@{Expression={$_."__Workflow state"};Label="State"}, `
        Language, ItemPath

    $itemsToProcess | foreach {ProcessItem($_)}

    $itemsToProcess | format-table -auto -property `
        @{Expression={$_."__Updated by"};Label="Updated"},`
        @{Expression={$_.__Workflow};Label="Workflow"},`
        @{Expression={$_."__Workflow state"};Label="State"}, `
        Language, ItemPath
}
else
{
    Write-Host "No items to process"
}
This abstraction has also a great advantage when testing the script. All you need to do is to cut out this little bit of code and rather than show two similar lists of items, this script will do nothing unexpected. Brilliant!

Was it worth it?

With Powershell, I have been able to delegate all the dull and boring jobs to the mindless script. Now, not only have I saved myself from zombie-like tasks but I have also saved tons of time I can now spend playing table foot.. erm coding. It took me about half an hour to develop the script and I have used it three times so far. This means I have already saved half an hour. But now every following call will add to this number.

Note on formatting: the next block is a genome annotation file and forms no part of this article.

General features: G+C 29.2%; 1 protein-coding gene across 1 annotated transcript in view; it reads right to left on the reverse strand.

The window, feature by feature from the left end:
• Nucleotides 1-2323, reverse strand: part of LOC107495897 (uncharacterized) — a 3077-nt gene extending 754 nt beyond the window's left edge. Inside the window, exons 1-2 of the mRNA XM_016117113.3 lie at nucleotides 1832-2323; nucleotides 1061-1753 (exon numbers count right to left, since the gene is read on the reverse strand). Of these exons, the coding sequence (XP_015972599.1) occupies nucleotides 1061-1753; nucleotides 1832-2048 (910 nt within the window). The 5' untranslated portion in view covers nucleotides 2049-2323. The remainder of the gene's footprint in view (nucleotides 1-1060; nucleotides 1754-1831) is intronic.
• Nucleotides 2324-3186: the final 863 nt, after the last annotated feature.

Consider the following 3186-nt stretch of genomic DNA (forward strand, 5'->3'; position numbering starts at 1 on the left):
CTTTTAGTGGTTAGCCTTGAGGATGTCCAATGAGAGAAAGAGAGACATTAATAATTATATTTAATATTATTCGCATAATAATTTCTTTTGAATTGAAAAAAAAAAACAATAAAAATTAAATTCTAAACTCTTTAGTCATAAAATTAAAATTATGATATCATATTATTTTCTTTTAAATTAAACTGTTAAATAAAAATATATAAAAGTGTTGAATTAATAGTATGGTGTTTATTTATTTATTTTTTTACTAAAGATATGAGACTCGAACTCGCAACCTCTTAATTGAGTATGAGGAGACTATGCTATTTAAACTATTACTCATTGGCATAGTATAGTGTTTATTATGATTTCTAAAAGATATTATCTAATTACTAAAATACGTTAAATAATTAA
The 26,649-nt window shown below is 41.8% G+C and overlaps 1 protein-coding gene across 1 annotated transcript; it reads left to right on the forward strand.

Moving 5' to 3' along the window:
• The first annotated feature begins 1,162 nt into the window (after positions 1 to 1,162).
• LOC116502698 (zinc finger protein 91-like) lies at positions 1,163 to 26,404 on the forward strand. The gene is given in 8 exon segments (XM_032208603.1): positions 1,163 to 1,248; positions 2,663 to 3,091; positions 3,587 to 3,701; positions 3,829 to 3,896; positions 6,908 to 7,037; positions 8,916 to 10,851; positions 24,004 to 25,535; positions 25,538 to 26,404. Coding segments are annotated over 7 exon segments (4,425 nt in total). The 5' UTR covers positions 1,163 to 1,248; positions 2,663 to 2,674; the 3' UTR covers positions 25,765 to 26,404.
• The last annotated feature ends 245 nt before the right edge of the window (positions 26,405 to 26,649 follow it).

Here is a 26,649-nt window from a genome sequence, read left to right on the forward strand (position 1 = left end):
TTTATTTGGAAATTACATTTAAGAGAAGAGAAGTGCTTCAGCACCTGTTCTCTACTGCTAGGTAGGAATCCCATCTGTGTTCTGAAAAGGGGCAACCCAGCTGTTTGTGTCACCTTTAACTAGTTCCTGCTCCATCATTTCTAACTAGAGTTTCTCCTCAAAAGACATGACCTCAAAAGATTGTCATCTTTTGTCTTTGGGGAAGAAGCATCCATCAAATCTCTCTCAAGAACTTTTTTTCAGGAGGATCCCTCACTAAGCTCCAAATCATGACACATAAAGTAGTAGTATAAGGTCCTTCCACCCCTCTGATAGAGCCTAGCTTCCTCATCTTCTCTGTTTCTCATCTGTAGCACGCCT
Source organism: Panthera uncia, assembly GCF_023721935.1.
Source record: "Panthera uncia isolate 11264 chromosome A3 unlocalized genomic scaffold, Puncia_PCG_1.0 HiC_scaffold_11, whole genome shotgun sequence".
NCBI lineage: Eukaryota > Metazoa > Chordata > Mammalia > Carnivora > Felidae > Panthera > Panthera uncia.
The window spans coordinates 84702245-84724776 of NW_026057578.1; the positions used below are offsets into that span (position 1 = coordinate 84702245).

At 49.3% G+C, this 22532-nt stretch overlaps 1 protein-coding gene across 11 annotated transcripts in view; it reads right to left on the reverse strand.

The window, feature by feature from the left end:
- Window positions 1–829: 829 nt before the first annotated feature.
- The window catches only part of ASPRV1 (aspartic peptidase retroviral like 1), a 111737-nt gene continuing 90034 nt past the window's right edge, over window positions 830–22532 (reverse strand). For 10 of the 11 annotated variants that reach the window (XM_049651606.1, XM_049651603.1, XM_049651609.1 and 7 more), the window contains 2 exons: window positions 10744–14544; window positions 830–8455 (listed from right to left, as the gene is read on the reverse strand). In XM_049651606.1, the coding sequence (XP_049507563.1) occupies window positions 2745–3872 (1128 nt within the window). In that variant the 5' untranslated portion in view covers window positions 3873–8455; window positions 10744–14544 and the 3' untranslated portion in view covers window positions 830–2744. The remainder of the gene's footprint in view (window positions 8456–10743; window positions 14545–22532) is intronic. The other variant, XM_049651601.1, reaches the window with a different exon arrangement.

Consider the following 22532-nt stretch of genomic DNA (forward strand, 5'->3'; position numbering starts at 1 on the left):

I have also shown you how Powershell can ease some of the tasks in Sitecore which are not so obvious to use with the API. Not to mention the fact that I did not have to release anything to do that. All you need is the console and then you are free to script!

This template can actually be used to do any kind of processing items in Sitecore (and with small changes in any other environment). It's simple in terms of construction and usage, so feel free to take it and modify at your will. Feel the power of Powershell!

Remember: with great power comes great responsibility. Use the Sitecore Powershell with care. Always perform a database backup and test your scripts in a non-production environment. Cognifide will take no responsibility for any damage caused by the improper use of scripts.